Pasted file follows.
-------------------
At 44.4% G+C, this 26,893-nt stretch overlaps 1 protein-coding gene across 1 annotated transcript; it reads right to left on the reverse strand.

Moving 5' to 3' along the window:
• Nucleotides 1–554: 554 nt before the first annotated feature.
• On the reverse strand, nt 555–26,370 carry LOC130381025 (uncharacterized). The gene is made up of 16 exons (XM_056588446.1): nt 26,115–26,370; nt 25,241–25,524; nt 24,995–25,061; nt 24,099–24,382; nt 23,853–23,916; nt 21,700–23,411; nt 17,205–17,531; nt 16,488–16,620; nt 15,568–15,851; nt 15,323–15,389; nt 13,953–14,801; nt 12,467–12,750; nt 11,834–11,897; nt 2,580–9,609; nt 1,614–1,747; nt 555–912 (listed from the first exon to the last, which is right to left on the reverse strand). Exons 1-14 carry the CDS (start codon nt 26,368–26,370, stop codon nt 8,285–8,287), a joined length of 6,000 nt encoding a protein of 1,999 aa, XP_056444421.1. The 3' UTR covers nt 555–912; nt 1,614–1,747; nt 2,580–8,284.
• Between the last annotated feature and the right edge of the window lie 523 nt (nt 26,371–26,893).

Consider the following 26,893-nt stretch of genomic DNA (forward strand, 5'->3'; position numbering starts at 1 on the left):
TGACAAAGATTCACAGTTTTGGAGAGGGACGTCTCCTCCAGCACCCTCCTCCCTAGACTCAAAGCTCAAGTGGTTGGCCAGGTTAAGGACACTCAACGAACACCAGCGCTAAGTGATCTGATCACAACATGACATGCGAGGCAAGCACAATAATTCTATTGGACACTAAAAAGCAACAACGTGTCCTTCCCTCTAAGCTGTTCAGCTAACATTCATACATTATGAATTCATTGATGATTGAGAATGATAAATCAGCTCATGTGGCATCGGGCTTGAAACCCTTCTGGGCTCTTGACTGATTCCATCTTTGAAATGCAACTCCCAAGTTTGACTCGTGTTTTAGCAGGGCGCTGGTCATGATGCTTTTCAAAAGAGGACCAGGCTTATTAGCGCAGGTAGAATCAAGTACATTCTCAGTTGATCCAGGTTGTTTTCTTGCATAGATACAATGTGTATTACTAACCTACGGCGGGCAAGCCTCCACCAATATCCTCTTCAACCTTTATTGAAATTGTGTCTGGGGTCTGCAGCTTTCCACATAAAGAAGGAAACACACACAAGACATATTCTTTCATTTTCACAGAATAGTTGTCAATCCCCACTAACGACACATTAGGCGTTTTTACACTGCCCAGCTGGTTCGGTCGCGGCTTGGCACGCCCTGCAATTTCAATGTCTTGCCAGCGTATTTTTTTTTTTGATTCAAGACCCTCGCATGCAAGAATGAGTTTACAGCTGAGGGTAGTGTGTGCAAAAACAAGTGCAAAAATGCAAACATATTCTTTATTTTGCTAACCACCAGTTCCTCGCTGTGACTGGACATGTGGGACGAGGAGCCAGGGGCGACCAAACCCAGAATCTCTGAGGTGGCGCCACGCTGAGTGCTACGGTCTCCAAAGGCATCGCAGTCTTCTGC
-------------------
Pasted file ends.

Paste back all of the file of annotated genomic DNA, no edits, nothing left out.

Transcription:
At 44.4% G+C, this 26,893-nt stretch overlaps 1 protein-coding gene across 1 annotated transcript; it reads right to left on the reverse strand.

Moving 5' to 3' along the window:
• Nucleotides 1–554: 554 nt before the first annotated feature.
• On the reverse strand, nt 555–26,370 carry LOC130381025 (uncharacterized). The gene is made up of 16 exons (XM_056588446.1): nt 26,115–26,370; nt 25,241–25,524; nt 24,995–25,061; nt 24,099–24,382; nt 23,853–23,916; nt 21,700–23,411; nt 17,205–17,531; nt 16,488–16,620; nt 15,568–15,851; nt 15,323–15,389; nt 13,953–14,801; nt 12,467–12,750; nt 11,834–11,897; nt 2,580–9,609; nt 1,614–1,747; nt 555–912 (listed from the first exon to the last, which is right to left on the reverse strand). Exons 1-14 carry the CDS (start codon nt 26,368–26,370, stop codon nt 8,285–8,287), a joined length of 6,000 nt encoding a protein of 1,999 aa, XP_056444421.1. The 3' UTR covers nt 555–912; nt 1,614–1,747; nt 2,580–8,284.
• Between the last annotated feature and the right edge of the window lie 523 nt (nt 26,371–26,893).

Consider the following 26,893-nt stretch of genomic DNA (forward strand, 5'->3'; position numbering starts at 1 on the left):
TGACAAAGATTCACAGTTTTGGAGAGGGACGTCTCCTCCAGCACCCTCCTCCCTAGACTCAAAGCTCAAGTGGTTGGCCAGGTTAAGGACACTCAACGAACACCAGCGCTAAGTGATCTGATCACAACATGACATGCGAGGCAAGCACAATAATTCTATTGGACACTAAAAAGCAACAACGTGTCCTTCCCTCTAAGCTGTTCAGCTAACATTCATACATTATGAATTCATTGATGATTGAGAATGATAAATCAGCTCATGTGGCATCGGGCTTGAAACCCTTCTGGGCTCTTGACTGATTCCATCTTTGAAATGCAACTCCCAAGTTTGACTCGTGTTTTAGCAGGGCGCTGGTCATGATGCTTTTCAAAAGAGGACCAGGCTTATTAGCGCAGGTAGAATCAAGTACATTCTCAGTTGATCCAGGTTGTTTTCTTGCATAGATACAATGTGTATTACTAACCTACGGCGGGCAAGCCTCCACCAATATCCTCTTCAACCTTTATTGAAATTGTGTCTGGGGTCTGCAGCTTTCCACATAAAGAAGGAAACACACACAAGACATATTCTTTCATTTTCACAGAATAGTTGTCAATCCCCACTAACGACACATTAGGCGTTTTTACACTGCCCAGCTGGTTCGGTCGCGGCTTGGCACGCCCTGCAATTTCAATGTCTTGCCAGCGTATTTTTTTTTTTGATTCAAGACCCTCGCATGCAAGAATGAGTTTACAGCTGAGGGTAGTGTGTGCAAAAACAAGTGCAAAAATGCAAACATATTCTTTATTTTGCTAACCACCAGTTCCTCGCTGTGACTGGACATGTGGGACGAGGAGCCAGGGGCGACCAAACCCAGAATCTCTGAGGTGGCGCCACGCTGAGTGCTACGGTCTCCAAAGGCATCGCAGTCTTCTGC